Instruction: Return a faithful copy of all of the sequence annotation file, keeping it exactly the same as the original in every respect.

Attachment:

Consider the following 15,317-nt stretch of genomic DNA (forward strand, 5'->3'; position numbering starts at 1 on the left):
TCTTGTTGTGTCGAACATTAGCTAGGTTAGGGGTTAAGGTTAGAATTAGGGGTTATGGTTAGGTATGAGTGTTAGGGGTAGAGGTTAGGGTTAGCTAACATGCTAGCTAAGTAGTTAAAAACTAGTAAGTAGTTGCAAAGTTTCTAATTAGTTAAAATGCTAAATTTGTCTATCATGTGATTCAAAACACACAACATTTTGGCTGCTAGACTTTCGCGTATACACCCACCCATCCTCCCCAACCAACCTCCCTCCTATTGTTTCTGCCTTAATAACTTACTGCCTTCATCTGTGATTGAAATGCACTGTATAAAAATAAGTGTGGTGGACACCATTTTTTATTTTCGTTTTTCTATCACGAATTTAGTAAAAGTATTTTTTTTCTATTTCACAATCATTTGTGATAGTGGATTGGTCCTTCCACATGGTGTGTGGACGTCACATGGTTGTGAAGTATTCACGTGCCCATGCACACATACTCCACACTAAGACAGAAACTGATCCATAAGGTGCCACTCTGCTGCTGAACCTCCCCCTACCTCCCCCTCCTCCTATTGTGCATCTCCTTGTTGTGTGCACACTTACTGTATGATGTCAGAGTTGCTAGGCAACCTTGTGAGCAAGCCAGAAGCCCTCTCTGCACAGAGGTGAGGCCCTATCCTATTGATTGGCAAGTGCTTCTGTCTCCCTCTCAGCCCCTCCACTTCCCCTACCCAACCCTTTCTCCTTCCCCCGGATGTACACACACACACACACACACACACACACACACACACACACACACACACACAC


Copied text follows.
Consider the following 15,317-nt stretch of genomic DNA (forward strand, 5'->3'; position numbering starts at 1 on the left):
TCTTGTTGTGTCGAACATTAGCTAGGTTAGGGGTTAAGGTTAGAATTAGGGGTTATGGTTAGGTATGAGTGTTAGGGGTAGAGGTTAGGGTTAGCTAACATGCTAGCTAAGTAGTTAAAAACTAGTAAGTAGTTGCAAAGTTTCTAATTAGTTAAAATGCTAAATTTGTCTATCATGTGATTCAAAACACACAACATTTTGGCTGCTAGACTTTCGCGTATACACCCACCCATCCTCCCCAACCAACCTCCCTCCTATTGTTTCTGCCTTAATAACTTACTGCCTTCATCTGTGATTGAAATGCACTGTATAAAAATAAGTGTGGTGGACACCATTTTTTATTTTCGTTTTTCTATCACGAATTTAGTAAAAGTATTTTTTTTCTATTTCACAATCATTTGTGATAGTGGATTGGTCCTTCCACATGGTGTGTGGACGTCACATGGTTGTGAAGTATTCACGTGCCCATGCACACATACTCCACACTAAGACAGAAACTGATCCATAAGGTGCCACTCTGCTGCTGAACCTCCCCCTACCTCCCCCTCCTCCTATTGTGCATCTCCTTGTTGTGTGCACACTTACTGTATGATGTCAGAGTTGCTAGGCAACCTTGTGAGCAAGCCAGAAGCCCTCTCTGCACAGAGGTGAGGCCCTATCCTATTGATTGGCAAGTGCTTCTGTCTCCCTCTCAGCCCCTCCACTTCCCCTACCCAACCCTTTCTCCTTCCCCCGGATGTACACACACACACACACACACACACACACACACACACACACACACACACACAC